Last week marked Children’s Mental Health Week, with the hashtag #ItsTimeToTalk trending on the 6th of February, encouraging people to talk about their mental health. Which gives us a perfect opportunity to discuss mental health.
Muslim Hands understand the importance of mental well being and has been providing psycho-social care to children in Gaza through a range of therapies and activities.
Children across the world in war-torn areas suffer from mental health conditions such as PTSD, due to the constant violence and conflict they have seen from a young age.
But what about Muslim mental health at home?
As soon as we hear of the word mental health, all these negative connotations jump at us, we think of someone being depressed and anxious, we paint this dark image within our minds.
But mental health is just like physical health, it is general well being, it can be both good and bad.
The way we treat our physical health is how we should also approach our mental health. The way we exercise regularly and have balanced diets, we should give ourselves time to mentally rest.
The way we speak to others about our workout plans, we should discuss ways we develop our mental well being. Our diet should not only contribute to our physical health, it should be part of our mental health too.
You would be surprised how much impact a simple conversation has. A cup of coffee (or hot chocolate!) goes a long, long way. Talking is the firsts step. It is difficult to take that first step, to admit to someone that things aren’t going great, that you have been feeling a certain way. But what you feel is totally valid, your mental health matters.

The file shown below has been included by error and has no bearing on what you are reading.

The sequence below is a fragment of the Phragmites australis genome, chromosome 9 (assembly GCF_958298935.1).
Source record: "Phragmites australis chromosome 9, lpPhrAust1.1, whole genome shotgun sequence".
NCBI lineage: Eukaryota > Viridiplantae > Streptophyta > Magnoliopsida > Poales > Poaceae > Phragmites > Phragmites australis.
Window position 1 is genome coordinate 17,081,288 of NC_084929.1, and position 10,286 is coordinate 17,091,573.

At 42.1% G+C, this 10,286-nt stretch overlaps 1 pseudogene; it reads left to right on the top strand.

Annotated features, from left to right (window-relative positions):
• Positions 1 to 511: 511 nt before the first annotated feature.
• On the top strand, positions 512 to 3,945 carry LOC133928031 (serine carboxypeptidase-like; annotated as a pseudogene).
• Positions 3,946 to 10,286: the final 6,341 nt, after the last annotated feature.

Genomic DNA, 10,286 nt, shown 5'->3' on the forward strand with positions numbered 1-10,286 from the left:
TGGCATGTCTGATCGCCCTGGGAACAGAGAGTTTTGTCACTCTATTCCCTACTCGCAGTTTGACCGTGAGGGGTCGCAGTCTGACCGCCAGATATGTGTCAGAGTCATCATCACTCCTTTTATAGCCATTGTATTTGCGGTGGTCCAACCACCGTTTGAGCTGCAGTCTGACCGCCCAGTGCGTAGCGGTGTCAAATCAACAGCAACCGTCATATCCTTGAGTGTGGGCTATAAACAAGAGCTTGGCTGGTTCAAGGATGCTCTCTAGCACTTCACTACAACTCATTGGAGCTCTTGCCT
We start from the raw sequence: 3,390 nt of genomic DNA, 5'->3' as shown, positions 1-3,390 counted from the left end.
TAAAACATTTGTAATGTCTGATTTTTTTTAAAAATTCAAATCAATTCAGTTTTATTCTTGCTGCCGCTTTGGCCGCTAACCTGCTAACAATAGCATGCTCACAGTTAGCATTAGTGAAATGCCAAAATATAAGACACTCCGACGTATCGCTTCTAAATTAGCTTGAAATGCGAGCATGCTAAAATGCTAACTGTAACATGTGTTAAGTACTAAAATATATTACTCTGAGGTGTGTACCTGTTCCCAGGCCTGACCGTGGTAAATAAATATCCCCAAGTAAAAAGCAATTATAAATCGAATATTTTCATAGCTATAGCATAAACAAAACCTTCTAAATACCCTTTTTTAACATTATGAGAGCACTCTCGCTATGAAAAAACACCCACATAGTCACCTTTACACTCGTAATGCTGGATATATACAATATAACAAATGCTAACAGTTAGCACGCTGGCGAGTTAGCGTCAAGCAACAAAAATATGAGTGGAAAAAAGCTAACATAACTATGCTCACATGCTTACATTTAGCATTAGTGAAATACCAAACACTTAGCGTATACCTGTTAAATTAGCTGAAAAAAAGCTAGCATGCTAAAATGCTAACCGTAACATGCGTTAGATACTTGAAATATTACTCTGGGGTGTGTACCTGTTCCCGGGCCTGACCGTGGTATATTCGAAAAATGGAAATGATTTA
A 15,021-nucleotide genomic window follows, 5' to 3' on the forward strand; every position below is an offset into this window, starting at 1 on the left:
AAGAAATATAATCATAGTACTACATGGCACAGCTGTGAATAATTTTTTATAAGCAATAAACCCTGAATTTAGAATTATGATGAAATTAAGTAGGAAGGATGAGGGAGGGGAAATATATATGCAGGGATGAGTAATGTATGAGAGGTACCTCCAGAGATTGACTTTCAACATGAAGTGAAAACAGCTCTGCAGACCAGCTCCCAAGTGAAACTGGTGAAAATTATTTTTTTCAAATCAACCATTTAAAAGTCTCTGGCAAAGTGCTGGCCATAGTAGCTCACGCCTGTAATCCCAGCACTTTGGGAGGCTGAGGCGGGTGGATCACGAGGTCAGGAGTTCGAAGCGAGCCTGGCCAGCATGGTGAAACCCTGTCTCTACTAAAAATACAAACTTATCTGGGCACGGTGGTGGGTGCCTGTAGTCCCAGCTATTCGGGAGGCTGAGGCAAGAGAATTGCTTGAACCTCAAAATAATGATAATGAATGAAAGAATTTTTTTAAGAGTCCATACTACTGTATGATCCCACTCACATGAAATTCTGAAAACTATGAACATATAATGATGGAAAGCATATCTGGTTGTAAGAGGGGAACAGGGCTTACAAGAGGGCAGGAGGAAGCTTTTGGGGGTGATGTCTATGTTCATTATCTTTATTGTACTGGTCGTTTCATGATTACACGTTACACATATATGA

If someone came to you with a broken leg, you would not simply ask them to be patient and make Du’aa right? You would assist them to the hospital and seek medical assistance. This is how we should treat mental health.
There’s nothing wrong with seeking help, what you feel may be an illness. And we know all illnesses are a test from Allah (swt), and that we should put our trust in Him. But alongside that we should take practical measures towards healing. Whether that is rest or hospital appointments, we’ve got to do our bit too.
To those who are suffering, there is support out there for you. There are brothers and sisters who are willing to listen, willing to lend a helping hand. We are all part of the same ummah, united by our love for Allah (swt).
If you need to seek professional help, seek it. You could speak to a GP, a teacher, a friend or even call up the many anonymous hotlines, such as the Muslim Youth Helpline.
Things will get better, every passing day is a ray of hope, a chance for new opportunities. Allah does not burden a soul more than they can bear, and with every hardship, there is always ease.
The Prophet (saw) said that ‘verily the believers are like a structure, each part strengthening the other’. [Bukhari] It is part of our deen to be there for others, to bring them joy and relief as explained in this beautiful Hadith.
So remember you are never alone.
This world is not a place of permanent happiness and it’s okay to not be okay. Our ups and downs are part of the journey of life, shaping us to become the people we are destined to become. We will be tested in different ways, and for some, they are tested through their mental well being.
Overcoming mental difficulties is a journey, it will take patience and perseverance, but our religion is one of hope. Allah has not abandoned you and will not, neither will your brothers and sisters around you.
I pray you find the peace and happiness you are searching for, Ameen.
As Muslim communities we should welcome the discussion of mental health, encouraging young people to speak about how they feel in a safe, respectful environment. To express their emotions without being forced to bottle them up under the guise of just having patience. Don’t push your brothers and sisters away, don’t demonise them for their thoughts, treat them with compassion, mercy and affection.
All it takes is one conversation, one conversation can save a life.